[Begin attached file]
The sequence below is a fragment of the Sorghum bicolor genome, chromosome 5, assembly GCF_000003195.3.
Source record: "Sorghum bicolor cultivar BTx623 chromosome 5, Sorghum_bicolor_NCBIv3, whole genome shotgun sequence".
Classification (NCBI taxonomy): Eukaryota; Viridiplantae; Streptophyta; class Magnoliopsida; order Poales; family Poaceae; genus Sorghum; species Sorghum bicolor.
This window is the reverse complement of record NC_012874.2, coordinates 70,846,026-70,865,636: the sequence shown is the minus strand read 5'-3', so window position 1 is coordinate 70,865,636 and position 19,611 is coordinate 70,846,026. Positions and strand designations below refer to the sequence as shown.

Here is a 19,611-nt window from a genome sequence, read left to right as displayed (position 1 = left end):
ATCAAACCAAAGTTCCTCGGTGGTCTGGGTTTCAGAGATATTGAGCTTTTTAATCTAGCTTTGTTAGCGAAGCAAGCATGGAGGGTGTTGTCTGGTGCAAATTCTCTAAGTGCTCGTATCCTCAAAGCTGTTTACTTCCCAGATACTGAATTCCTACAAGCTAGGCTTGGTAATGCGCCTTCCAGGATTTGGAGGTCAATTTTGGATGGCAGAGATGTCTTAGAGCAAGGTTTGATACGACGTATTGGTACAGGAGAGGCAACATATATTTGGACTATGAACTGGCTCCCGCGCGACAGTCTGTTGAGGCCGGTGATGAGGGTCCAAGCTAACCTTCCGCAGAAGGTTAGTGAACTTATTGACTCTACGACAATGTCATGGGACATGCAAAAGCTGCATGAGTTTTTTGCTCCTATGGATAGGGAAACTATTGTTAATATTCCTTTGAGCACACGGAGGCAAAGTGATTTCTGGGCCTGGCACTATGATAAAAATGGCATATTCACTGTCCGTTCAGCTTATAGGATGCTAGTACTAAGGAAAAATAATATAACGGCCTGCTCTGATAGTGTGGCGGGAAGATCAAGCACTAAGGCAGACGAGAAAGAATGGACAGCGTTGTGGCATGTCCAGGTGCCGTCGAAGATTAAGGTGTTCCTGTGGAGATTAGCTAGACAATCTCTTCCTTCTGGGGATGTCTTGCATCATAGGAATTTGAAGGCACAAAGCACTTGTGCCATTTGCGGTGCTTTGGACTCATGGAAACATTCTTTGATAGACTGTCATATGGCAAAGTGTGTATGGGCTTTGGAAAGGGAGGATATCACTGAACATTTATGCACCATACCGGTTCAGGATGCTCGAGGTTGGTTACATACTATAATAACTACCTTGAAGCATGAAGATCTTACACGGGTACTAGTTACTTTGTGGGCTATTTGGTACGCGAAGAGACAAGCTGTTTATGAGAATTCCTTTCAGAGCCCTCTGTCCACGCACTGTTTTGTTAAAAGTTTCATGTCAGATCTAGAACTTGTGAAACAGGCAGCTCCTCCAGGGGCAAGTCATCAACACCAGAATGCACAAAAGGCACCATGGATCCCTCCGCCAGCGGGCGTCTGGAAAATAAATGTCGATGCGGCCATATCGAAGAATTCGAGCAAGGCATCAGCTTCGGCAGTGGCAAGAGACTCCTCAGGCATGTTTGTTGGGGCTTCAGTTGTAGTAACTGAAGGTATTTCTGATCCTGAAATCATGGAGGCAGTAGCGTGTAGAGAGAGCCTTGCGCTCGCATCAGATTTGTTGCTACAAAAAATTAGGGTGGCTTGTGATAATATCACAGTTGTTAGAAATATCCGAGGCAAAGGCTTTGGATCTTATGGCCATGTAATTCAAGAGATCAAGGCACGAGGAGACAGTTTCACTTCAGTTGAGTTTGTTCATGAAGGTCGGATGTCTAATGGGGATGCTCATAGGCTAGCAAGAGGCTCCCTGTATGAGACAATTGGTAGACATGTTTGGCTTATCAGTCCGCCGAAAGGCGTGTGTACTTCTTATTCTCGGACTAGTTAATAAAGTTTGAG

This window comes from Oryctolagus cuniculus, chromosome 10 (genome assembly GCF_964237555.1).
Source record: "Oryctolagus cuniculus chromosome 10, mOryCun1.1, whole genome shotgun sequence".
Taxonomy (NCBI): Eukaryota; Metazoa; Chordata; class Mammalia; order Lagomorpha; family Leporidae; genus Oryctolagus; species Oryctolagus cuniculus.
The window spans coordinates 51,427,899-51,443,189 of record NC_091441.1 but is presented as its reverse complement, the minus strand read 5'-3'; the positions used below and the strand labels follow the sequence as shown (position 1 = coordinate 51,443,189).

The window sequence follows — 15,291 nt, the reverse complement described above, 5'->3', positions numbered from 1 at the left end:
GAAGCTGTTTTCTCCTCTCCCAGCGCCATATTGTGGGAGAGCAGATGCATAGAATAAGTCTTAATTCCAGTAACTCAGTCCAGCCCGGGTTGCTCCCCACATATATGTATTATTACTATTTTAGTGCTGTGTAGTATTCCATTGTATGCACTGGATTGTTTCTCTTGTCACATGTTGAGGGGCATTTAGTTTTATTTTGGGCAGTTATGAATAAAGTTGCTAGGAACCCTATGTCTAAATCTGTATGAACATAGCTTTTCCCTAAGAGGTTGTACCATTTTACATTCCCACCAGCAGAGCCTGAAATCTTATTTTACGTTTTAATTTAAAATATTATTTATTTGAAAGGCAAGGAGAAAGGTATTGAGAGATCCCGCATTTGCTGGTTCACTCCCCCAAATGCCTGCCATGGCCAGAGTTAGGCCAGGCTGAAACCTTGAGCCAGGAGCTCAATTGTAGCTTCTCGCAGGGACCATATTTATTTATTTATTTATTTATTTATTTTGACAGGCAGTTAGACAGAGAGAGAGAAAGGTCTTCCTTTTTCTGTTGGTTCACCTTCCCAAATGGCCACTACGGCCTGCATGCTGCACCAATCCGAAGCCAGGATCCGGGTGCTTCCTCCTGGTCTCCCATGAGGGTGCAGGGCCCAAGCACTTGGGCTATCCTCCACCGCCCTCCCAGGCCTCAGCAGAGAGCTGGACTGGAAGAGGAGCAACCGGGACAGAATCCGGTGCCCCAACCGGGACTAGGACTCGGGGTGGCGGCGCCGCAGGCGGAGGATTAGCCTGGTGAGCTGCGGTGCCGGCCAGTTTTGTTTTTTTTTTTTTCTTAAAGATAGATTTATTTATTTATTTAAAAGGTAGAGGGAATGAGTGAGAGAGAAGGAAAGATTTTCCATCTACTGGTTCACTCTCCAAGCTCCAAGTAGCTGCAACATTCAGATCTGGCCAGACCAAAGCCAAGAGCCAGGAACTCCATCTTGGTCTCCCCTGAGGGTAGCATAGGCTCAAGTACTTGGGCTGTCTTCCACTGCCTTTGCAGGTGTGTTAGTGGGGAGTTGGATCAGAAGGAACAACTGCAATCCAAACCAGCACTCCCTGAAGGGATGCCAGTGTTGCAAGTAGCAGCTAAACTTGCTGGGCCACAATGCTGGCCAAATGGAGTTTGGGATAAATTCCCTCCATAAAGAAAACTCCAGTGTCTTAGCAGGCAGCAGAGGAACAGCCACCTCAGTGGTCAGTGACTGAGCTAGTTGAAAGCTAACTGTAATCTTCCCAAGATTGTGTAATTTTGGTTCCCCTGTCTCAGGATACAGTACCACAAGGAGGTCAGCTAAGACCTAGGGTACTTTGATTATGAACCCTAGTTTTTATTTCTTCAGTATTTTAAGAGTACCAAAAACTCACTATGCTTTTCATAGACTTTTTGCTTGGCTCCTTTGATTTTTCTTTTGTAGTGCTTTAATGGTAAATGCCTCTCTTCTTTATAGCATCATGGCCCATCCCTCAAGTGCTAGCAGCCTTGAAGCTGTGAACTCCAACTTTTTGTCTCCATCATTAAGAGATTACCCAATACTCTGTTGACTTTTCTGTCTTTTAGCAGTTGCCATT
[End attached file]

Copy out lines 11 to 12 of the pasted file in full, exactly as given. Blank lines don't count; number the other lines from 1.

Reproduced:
The window sequence follows — 15,291 nt, the reverse complement described above, 5'->3', positions numbered from 1 at the left end:
GAAGCTGTTTTCTCCTCTCCCAGCGCCATATTGTGGGAGAGCAGATGCATAGAATAAGTCTTAATTCCAGTAACTCAGTCCAGCCCGGGTTGCTCCCCACATATATGTATTATTACTATTTTAGTGCTGTGTAGTATTCCATTGTATGCACTGGATTGTTTCTCTTGTCACATGTTGAGGGGCATTTAGTTTTATTTTGGGCAGTTATGAATAAAGTTGCTAGGAACCCTATGTCTAAATCTGTATGAACATAGCTTTTCCCTAAGAGGTTGTACCATTTTACATTCCCACCAGCAGAGCCTGAAATCTTATTTTACGTTTTAATTTAAAATATTATTTATTTGAAAGGCAAGGAGAAAGGTATTGAGAGATCCCGCATTTGCTGGTTCACTCCCCCAAATGCCTGCCATGGCCAGAGTTAGGCCAGGCTGAAACCTTGAGCCAGGAGCTCAATTGTAGCTTCTCGCAGGGACCATATTTATTTATTTATTTATTTATTTATTTTGACAGGCAGTTAGACAGAGAGAGAGAAAGGTCTTCCTTTTTCTGTTGGTTCACCTTCCCAAATGGCCACTACGGCCTGCATGCTGCACCAATCCGAAGCCAGGATCCGGGTGCTTCCTCCTGGTCTCCCATGAGGGTGCAGGGCCCAAGCACTTGGGCTATCCTCCACCGCCCTCCCAGGCCTCAGCAGAGAGCTGGACTGGAAGAGGAGCAACCGGGACAGAATCCGGTGCCCCAACCGGGACTAGGACTCGGGGTGGCGGCGCCGCAGGCGGAGGATTAGCCTGGTGAGCTGCGGTGCCGGCCAGTTTTGTTTTTTTTTTTTTCTTAAAGATAGATTTATTTATTTATTTAAAAGGTAGAGGGAATGAGTGAGAGAGAAGGAAAGATTTTCCATCTACTGGTTCACTCTCCAAGCTCCAAGTAGCTGCAACATTCAGATCTGGCCAGACCAAAGCCAAGAGCCAGGAACTCCATCTTGGTCTCCCCTGAGGGTAGCATAGGCTCAAGTACTTGGGCTGTCTTCCACTGCCTTTGCAGGTGTGTTAGTGGGGAGTTGGATCAGAAGGAACAACTGCAATCCAAACCAGCACTCCCTGAAGGGATGCCAGTGTTGCAAGTAGCAGCTAAACTTGCTGGGCCACAATGCTGGCCAAATGGAGTTTGGGATAAATTCCCTCCATAAAGAAAACTCCAGTGTCTTAGCAGGCAGCAGAGGAACAGCCACCTCAGTGGTCAGTGACTGAGCTAGTTGAAAGCTAACTGTAATCTTCCCAAGATTGTGTAATTTTGGTTCCCCTGTCTCAGGATACAGTACCACAAGGAGGTCAGCTAAGACCTAGGGTACTTTGATTATGAACCCTAGTTTTTATTTCTTCAGTATTTTAAGAGTACCAAAAACTCACTATGCTTTTCATAGACTTTTTGCTTGGCTCCTTTGATTTTTCTTTTGTAGTGCTTTAATGGTAAATGCCTCTCTTCTTTATAGCATCATGGCCCATCCCTCAAGTGCTAGCAGCCTTGAAGCTGTGAACTCCAACTTTTTGTCTCCATCATTAAGAGATTACCCAATACTCTGTTGACTTTTCTGTCTTTTAGCAGTTGCCATT